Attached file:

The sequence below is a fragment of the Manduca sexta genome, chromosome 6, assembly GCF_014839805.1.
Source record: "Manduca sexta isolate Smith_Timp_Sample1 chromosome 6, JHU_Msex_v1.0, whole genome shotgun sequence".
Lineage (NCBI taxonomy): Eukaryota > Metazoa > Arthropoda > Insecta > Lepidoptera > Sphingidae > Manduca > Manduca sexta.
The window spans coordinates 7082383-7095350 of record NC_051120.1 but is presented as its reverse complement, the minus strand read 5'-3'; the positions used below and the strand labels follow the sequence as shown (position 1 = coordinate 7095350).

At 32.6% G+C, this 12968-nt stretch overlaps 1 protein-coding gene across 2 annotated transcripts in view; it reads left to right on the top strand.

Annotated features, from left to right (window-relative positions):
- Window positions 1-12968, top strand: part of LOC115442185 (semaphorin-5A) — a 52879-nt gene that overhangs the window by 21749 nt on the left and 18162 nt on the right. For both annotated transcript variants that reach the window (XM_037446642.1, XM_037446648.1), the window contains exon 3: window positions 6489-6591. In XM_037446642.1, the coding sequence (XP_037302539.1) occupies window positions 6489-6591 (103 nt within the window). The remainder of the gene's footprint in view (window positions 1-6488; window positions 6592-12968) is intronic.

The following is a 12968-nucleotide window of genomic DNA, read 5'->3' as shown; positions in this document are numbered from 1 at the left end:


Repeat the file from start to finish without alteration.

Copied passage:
The sequence below is a fragment of the Manduca sexta genome, chromosome 6, assembly GCF_014839805.1.
Source record: "Manduca sexta isolate Smith_Timp_Sample1 chromosome 6, JHU_Msex_v1.0, whole genome shotgun sequence".
Lineage (NCBI taxonomy): Eukaryota > Metazoa > Arthropoda > Insecta > Lepidoptera > Sphingidae > Manduca > Manduca sexta.
The window spans coordinates 7082383-7095350 of record NC_051120.1 but is presented as its reverse complement, the minus strand read 5'-3'; the positions used below and the strand labels follow the sequence as shown (position 1 = coordinate 7095350).

At 32.6% G+C, this 12968-nt stretch overlaps 1 protein-coding gene across 2 annotated transcripts in view; it reads left to right on the top strand.

Annotated features, from left to right (window-relative positions):
- Window positions 1-12968, top strand: part of LOC115442185 (semaphorin-5A) — a 52879-nt gene that overhangs the window by 21749 nt on the left and 18162 nt on the right. For both annotated transcript variants that reach the window (XM_037446642.1, XM_037446648.1), the window contains exon 3: window positions 6489-6591. In XM_037446642.1, the coding sequence (XP_037302539.1) occupies window positions 6489-6591 (103 nt within the window). The remainder of the gene's footprint in view (window positions 1-6488; window positions 6592-12968) is intronic.

The following is a 12968-nucleotide window of genomic DNA, read 5'->3' as shown; positions in this document are numbered from 1 at the left end: